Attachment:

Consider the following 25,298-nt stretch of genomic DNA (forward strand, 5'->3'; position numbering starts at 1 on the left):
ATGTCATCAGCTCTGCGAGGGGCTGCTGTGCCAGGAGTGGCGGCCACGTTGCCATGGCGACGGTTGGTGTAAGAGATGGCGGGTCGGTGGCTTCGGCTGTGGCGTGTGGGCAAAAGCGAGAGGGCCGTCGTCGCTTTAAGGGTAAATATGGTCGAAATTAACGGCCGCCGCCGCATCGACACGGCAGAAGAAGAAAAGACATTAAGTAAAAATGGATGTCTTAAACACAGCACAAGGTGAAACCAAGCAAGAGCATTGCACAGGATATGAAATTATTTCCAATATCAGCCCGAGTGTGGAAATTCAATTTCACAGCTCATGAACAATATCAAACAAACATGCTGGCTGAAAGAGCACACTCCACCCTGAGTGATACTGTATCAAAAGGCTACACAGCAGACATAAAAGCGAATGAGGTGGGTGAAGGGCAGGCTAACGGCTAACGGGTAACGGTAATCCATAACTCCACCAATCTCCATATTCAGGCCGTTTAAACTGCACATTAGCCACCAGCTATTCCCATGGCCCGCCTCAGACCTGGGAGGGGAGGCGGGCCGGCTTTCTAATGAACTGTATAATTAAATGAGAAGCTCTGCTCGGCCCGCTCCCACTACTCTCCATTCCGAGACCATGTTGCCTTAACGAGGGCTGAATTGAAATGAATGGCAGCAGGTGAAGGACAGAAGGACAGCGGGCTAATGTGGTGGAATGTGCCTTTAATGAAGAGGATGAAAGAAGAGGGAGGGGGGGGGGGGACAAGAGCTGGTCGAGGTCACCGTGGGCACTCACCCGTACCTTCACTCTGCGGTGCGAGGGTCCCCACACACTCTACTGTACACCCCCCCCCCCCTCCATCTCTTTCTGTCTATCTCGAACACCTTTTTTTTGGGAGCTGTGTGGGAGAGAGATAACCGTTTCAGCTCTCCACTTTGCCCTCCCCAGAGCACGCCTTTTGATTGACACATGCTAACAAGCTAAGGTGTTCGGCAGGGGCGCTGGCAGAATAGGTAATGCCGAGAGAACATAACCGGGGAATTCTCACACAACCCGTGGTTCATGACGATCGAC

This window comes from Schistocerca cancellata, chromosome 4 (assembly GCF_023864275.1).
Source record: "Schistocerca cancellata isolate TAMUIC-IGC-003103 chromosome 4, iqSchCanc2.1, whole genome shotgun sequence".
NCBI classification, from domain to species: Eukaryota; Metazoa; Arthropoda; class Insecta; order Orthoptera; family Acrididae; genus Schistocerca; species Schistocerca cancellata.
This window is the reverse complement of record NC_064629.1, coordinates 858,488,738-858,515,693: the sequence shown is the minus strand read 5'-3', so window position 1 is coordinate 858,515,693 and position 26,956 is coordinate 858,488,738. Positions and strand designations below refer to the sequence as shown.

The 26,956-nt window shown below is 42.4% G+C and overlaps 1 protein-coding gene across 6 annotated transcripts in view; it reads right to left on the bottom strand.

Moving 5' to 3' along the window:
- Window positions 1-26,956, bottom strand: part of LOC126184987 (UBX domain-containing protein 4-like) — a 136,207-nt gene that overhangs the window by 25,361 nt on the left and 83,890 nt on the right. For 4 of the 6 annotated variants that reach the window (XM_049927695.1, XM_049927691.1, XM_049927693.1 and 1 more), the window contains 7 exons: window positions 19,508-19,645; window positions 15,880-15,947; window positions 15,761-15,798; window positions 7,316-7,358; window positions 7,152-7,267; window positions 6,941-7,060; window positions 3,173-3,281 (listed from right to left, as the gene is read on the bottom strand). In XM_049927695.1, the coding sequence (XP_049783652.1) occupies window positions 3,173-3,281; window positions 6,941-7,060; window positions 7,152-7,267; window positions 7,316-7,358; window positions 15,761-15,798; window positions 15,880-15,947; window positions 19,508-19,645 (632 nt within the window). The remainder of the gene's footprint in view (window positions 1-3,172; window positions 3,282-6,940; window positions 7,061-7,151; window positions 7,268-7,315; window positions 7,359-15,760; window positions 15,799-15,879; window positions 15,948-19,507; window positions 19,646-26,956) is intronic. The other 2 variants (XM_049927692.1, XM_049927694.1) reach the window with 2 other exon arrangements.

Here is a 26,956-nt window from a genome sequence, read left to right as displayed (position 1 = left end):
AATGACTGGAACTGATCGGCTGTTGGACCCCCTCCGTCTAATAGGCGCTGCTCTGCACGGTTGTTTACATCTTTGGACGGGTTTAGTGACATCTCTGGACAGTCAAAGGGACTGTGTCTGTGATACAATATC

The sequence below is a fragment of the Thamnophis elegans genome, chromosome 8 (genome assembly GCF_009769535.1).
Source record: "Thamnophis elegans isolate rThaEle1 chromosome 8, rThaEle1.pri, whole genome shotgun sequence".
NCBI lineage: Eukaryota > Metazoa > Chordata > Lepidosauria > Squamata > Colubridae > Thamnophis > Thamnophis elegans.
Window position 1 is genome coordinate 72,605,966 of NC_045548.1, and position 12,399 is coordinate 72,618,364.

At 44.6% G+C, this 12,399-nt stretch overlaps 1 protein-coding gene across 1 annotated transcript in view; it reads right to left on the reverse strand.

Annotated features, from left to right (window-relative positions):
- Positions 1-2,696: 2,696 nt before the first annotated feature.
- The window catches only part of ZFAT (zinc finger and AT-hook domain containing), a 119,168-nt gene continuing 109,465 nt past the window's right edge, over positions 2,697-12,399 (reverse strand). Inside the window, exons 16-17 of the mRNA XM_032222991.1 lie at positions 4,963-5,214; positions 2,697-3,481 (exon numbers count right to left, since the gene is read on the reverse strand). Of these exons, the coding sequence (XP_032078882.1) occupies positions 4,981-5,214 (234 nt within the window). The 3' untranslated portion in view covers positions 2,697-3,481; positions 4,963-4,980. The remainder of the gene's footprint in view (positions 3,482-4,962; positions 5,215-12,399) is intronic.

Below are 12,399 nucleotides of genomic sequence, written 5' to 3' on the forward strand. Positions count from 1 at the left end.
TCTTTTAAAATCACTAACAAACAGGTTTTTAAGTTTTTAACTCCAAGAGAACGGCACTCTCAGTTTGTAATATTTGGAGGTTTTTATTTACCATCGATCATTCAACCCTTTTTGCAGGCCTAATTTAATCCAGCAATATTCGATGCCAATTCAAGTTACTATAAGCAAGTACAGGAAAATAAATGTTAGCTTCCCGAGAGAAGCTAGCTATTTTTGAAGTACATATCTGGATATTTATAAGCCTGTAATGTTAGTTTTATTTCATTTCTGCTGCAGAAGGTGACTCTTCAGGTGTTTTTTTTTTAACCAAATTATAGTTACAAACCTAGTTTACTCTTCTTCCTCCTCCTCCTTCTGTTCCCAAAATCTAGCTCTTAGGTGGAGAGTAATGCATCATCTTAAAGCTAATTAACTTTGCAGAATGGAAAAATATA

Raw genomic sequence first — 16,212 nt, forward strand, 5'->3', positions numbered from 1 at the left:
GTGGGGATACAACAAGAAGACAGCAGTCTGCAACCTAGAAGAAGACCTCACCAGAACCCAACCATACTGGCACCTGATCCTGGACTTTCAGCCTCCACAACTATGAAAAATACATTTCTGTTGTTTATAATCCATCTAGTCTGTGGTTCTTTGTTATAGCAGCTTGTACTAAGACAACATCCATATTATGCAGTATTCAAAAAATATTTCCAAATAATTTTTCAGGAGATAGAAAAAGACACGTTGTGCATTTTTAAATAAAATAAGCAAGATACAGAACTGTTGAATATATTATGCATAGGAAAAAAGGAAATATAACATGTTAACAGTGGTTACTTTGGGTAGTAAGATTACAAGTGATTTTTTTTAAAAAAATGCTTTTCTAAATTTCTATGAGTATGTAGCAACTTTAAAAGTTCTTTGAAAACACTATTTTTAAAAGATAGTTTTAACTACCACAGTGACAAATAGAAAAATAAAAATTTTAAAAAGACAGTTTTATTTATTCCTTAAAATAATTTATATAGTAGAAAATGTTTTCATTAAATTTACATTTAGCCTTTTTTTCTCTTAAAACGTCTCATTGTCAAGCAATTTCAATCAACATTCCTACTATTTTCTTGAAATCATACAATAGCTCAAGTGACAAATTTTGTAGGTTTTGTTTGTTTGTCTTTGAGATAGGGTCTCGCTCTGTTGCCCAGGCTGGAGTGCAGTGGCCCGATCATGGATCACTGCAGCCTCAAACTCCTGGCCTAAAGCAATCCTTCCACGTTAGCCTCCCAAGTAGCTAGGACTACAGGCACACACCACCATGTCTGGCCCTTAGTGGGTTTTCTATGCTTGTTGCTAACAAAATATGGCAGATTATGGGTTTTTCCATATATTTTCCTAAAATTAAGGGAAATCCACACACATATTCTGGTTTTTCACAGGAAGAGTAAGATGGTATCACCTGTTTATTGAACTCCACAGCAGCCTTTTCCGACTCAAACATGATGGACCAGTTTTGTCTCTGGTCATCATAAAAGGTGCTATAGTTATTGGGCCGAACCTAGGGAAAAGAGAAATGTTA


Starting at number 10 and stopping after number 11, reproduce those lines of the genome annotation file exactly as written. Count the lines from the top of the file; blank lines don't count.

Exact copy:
Here is a 26,956-nt window from a genome sequence, read left to right as displayed (position 1 = left end):
AATGACTGGAACTGATCGGCTGTTGGACCCCCTCCGTCTAATAGGCGCTGCTCTGCACGGTTGTTTACATCTTTGGACGGGTTTAGTGACATCTCTGGACAGTCAAAGGGACTGTGTCTGTGATACAATATC